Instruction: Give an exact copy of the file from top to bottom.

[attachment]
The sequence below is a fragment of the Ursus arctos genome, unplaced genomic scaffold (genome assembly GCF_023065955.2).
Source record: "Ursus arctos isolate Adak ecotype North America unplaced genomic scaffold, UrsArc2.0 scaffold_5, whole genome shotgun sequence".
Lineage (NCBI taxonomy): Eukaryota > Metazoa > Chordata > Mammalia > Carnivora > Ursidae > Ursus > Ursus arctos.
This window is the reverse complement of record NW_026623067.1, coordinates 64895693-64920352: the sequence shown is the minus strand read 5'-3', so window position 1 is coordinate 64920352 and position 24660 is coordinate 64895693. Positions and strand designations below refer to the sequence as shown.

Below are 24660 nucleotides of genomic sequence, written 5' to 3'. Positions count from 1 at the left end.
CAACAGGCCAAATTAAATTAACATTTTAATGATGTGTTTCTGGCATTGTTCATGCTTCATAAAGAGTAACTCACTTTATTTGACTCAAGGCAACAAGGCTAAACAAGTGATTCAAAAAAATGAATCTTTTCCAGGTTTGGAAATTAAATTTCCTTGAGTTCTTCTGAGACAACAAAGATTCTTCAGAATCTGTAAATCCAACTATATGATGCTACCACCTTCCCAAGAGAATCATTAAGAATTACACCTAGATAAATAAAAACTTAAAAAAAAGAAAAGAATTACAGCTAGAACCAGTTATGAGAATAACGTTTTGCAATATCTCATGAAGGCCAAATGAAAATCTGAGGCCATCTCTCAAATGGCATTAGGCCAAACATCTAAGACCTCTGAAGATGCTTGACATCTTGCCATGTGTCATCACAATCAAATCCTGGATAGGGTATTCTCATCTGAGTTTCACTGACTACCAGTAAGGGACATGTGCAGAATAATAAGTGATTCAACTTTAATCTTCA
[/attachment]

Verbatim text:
The sequence below is a fragment of the Ursus arctos genome, unplaced genomic scaffold (genome assembly GCF_023065955.2).
Source record: "Ursus arctos isolate Adak ecotype North America unplaced genomic scaffold, UrsArc2.0 scaffold_5, whole genome shotgun sequence".
Lineage (NCBI taxonomy): Eukaryota > Metazoa > Chordata > Mammalia > Carnivora > Ursidae > Ursus > Ursus arctos.
This window is the reverse complement of record NW_026623067.1, coordinates 64895693-64920352: the sequence shown is the minus strand read 5'-3', so window position 1 is coordinate 64920352 and position 24660 is coordinate 64895693. Positions and strand designations below refer to the sequence as shown.

Below are 24660 nucleotides of genomic sequence, written 5' to 3'. Positions count from 1 at the left end.
CAACAGGCCAAATTAAATTAACATTTTAATGATGTGTTTCTGGCATTGTTCATGCTTCATAAAGAGTAACTCACTTTATTTGACTCAAGGCAACAAGGCTAAACAAGTGATTCAAAAAAATGAATCTTTTCCAGGTTTGGAAATTAAATTTCCTTGAGTTCTTCTGAGACAACAAAGATTCTTCAGAATCTGTAAATCCAACTATATGATGCTACCACCTTCCCAAGAGAATCATTAAGAATTACACCTAGATAAATAAAAACTTAAAAAAAAGAAAAGAATTACAGCTAGAACCAGTTATGAGAATAACGTTTTGCAATATCTCATGAAGGCCAAATGAAAATCTGAGGCCATCTCTCAAATGGCATTAGGCCAAACATCTAAGACCTCTGAAGATGCTTGACATCTTGCCATGTGTCATCACAATCAAATCCTGGATAGGGTATTCTCATCTGAGTTTCACTGACTACCAGTAAGGGACATGTGCAGAATAATAAGTGATTCAACTTTAATCTTCA